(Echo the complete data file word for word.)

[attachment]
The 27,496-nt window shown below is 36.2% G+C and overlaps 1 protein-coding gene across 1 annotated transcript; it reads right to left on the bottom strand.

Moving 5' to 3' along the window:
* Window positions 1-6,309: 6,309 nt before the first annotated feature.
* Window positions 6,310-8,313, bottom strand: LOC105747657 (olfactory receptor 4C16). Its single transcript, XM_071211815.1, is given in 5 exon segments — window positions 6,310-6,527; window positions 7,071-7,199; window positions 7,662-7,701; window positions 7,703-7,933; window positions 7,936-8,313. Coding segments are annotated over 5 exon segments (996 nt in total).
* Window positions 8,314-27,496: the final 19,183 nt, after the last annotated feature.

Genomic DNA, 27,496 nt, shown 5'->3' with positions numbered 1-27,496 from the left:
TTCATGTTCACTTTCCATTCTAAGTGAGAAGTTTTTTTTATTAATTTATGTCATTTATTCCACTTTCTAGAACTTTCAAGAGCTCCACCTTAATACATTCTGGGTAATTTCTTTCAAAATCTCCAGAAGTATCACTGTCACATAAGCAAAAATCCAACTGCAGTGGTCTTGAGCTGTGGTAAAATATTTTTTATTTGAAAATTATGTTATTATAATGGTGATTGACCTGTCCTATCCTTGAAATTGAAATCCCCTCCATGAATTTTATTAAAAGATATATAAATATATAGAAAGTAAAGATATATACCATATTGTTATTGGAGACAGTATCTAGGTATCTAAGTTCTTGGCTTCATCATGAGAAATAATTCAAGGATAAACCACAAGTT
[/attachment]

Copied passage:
The 27,496-nt window shown below is 36.2% G+C and overlaps 1 protein-coding gene across 1 annotated transcript; it reads right to left on the bottom strand.

Moving 5' to 3' along the window:
* Window positions 1-6,309: 6,309 nt before the first annotated feature.
* Window positions 6,310-8,313, bottom strand: LOC105747657 (olfactory receptor 4C16). Its single transcript, XM_071211815.1, is given in 5 exon segments — window positions 6,310-6,527; window positions 7,071-7,199; window positions 7,662-7,701; window positions 7,703-7,933; window positions 7,936-8,313. Coding segments are annotated over 5 exon segments (996 nt in total).
* Window positions 8,314-27,496: the final 19,183 nt, after the last annotated feature.

Genomic DNA, 27,496 nt, shown 5'->3' with positions numbered 1-27,496 from the left:
TTCATGTTCACTTTCCATTCTAAGTGAGAAGTTTTTTTTATTAATTTATGTCATTTATTCCACTTTCTAGAACTTTCAAGAGCTCCACCTTAATACATTCTGGGTAATTTCTTTCAAAATCTCCAGAAGTATCACTGTCACATAAGCAAAAATCCAACTGCAGTGGTCTTGAGCTGTGGTAAAATATTTTTTATTTGAAAATTATGTTATTATAATGGTGATTGACCTGTCCTATCCTTGAAATTGAAATCCCCTCCATGAATTTTATTAAAAGATATATAAATATATAGAAAGTAAAGATATATACCATATTGTTATTGGAGACAGTATCTAGGTATCTAAGTTCTTGGCTTCATCATGAGAAATAATTCAAGGATAAACCACAAGTT